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Sobreira F.M.,Instituto Capixaba Of Pesquisa Assistencia Tecnica E Extensao Rural Incaper | de Oliveira A.C.B.,Embrapa Cafe Empresa de Pesquisa Agropecuaria de Minas Gerais EPAMIG | Pereira A.A.,Embrapa Cafe Empresa de Pesquisa Agropecuaria de Minas Gerais EPAMIG | Sakyiama N.S.,Federal University of Vicosa
Australian Journal of Crop Science | Year: 2015

This work evaluated the Híbrido de Timor germplasm and the potential of its derived progenies as genetic resources to improve coffee quality, with focus on the specialty coffee market. Thirty eight Coffea arabica genotypes, comprising Híbrido de Timor genotypes, their progenies and traditional cultivars were studied. The study was conducted in a non-replicated design with intercalated checks where coffee cherry fruits were selectively handpicked and washed. Bean quality (shape and size) was assessed by a set of coffee test screens, while the sensory quality was measured using the attributes of the Specialty Coffee Association of America (SCAA) Cupping Protocols. Simple correlations and principal component analyses (PCA) were applied to analyze the data. There was high correlation for most of the sensory attributes, mainly between flavor and the final score (0.96). Regarding bean quality variables, the bean sieve sizes 19 and 18 correlated positively with the average sieve size (0.84 to 0.93) and negatively with the peaberry sieve (-0.55 to -0.69). The two first principal components illustrated genetic diversity for beans and cup quality. Some Híbrido de Timor and Catimor accessions, including UFV 454-43 and UFV 390-52, respectively, presented greater quality and may meet the interests of coffee breeders. For these, tasters described special nuances related to chocolaty, caramelly, fruity and flowery tastes. The Híbrido de Timor germplasm and its derivatives show potential to be used in coffee breeding programs which seek quality for the specialty coffee market. Source


de Almeida E.J.,Sao Paulo State University | Scaloppi E.M.T.,Sao Paulo State University | de Jesus N.,BASF | Benassi A.C.,Instituto Capixaba Of Pesquisa Assistencia Tecnica E Extensao Rural Incaper | And 2 more authors.
Ciencia e Agrotecnologia | Year: 2010

The Malay Apple [Syzygium malaccense (L.) Merr. & L.M. Perry] is an option for the producer as its fruits are attractive and well accepted by the consumer. The difficulty of culture of this species is that the plant is very tall and has a long juvenile period when propagated by seed, making its vegetative propagation necessary to anticipate the productive period and decrease its size. The possibility of vegetative propagation of this species was studied by cutting, layering, and grafting. In the cutting experiment, three doses of indolbutyric acid (IBA) (0, 1,000, 3,000, and 5,000 mg L-1) were tested in two lengths of herbaceous cuttings (15 and 25 cm). In the layering experiment, two periods of layering (summer and autumn) and four doses of IBA (0, 1,000, 4,000, 7,000, and 10,000 mg kg-1) were evaluated. For grafting, the compatibility between S. malaccense and S. jambos (L.) Alston as rootstock was studied with two diameters (0.5 and 0.8 cm) and in two periods (winter and summer), by method of full graft. For cuttings, the percentage of rooting was 20%, independently of the IBA doses, except for 5,000 mg L-1 that showed negative effect on 15 cm cuttings; layering and grafting were not successful in the studied conditions. Source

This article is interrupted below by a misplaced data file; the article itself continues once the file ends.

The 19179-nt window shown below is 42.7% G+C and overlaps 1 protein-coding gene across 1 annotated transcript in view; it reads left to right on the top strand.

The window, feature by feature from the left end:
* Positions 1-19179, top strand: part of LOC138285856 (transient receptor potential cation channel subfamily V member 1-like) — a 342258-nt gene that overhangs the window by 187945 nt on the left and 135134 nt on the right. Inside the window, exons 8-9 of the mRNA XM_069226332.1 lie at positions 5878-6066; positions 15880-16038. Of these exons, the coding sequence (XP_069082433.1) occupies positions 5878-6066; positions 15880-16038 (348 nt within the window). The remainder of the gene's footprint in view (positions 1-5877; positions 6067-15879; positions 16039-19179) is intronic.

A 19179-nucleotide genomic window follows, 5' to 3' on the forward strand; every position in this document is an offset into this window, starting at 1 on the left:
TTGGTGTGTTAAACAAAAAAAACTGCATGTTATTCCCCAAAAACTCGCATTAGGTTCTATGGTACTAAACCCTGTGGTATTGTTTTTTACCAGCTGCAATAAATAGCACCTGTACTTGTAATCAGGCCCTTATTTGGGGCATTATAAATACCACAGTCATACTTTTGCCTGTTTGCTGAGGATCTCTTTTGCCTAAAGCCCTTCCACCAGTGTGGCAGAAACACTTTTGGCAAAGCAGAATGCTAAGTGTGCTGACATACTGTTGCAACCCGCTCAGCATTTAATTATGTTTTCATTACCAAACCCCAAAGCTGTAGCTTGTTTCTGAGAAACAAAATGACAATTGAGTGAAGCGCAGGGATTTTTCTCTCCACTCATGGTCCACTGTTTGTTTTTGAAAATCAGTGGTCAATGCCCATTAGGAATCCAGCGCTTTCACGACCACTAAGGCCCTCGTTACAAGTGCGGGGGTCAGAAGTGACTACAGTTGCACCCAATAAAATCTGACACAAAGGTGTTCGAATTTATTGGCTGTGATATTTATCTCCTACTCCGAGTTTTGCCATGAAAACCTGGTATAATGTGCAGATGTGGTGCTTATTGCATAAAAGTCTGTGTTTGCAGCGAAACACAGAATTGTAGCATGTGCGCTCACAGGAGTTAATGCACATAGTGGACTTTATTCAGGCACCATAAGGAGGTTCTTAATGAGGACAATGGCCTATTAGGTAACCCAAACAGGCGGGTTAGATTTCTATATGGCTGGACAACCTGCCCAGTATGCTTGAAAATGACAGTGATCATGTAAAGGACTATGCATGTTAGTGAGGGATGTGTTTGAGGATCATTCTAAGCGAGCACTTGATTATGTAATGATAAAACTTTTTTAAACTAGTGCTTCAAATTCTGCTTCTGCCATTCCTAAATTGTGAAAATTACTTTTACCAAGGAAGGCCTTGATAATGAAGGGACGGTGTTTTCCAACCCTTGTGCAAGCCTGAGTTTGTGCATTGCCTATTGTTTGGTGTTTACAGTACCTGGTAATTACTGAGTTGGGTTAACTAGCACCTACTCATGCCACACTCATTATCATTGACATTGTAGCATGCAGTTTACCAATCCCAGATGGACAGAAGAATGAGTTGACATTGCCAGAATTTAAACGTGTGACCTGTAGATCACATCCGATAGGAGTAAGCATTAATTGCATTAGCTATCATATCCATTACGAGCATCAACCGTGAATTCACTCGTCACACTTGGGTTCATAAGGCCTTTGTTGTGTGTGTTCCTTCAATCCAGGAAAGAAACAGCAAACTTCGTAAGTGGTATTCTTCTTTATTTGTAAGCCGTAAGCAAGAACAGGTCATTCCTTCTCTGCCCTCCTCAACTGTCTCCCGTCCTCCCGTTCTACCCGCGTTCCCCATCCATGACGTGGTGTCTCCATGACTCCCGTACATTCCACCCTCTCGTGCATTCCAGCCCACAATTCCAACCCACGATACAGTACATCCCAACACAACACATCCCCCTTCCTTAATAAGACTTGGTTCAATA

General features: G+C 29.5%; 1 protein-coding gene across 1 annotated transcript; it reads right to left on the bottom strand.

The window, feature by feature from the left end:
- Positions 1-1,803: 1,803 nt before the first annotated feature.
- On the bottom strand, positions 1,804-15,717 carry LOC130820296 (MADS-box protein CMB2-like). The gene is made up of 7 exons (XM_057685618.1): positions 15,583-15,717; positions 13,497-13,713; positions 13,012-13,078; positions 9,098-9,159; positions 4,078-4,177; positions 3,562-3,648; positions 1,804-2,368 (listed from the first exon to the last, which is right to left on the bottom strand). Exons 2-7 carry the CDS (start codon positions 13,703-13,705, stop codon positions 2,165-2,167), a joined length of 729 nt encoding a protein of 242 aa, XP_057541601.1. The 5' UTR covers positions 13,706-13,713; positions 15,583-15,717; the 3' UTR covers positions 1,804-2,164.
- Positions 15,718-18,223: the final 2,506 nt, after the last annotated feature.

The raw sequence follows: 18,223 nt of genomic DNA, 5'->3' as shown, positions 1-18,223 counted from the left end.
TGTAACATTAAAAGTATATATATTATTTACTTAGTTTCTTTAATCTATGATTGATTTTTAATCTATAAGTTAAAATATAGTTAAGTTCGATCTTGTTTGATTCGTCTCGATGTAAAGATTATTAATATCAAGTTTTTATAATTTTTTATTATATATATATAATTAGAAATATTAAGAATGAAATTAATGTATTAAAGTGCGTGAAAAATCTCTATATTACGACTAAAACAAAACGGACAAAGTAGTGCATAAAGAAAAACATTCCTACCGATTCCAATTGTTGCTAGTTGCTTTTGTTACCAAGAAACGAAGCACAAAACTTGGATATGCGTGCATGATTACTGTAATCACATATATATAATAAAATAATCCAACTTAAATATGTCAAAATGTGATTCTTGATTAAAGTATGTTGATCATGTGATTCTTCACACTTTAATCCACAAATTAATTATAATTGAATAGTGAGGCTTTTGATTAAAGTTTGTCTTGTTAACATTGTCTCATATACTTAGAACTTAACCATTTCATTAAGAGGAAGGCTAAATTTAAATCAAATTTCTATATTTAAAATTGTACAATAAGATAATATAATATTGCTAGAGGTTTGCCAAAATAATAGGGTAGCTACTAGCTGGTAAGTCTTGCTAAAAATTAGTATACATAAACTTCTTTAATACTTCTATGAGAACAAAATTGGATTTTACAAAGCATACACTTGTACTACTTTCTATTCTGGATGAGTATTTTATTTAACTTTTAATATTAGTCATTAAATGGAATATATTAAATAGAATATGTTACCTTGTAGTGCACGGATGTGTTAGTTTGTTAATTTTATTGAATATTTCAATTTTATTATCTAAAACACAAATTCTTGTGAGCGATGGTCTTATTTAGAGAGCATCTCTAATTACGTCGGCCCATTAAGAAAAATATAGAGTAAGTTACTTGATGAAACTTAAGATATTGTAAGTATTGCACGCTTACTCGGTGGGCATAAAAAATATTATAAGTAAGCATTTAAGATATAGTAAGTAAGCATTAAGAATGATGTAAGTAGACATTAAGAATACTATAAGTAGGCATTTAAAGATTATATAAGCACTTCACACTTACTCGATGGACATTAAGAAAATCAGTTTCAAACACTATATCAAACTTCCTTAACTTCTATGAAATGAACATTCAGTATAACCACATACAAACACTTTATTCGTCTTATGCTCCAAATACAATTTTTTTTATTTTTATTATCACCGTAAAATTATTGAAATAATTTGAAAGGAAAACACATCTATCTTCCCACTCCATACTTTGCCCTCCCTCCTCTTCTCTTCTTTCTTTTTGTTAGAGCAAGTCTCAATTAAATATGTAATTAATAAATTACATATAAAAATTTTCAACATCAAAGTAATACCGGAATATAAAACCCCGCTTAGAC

Sales E.F.,Instituto Capixaba Of Pesquisa Assistencia Tecnica E Extensao Rural Incaper | Sales E.F.,University of Cordoba, Spain | Ernesto Mendez V.,University of Vermont | Caporal F.R.,University of Pernambuco | Faria J.C.,University Estadual Of Santa Cruz
Agroecology and Sustainable Food Systems | Year: 2013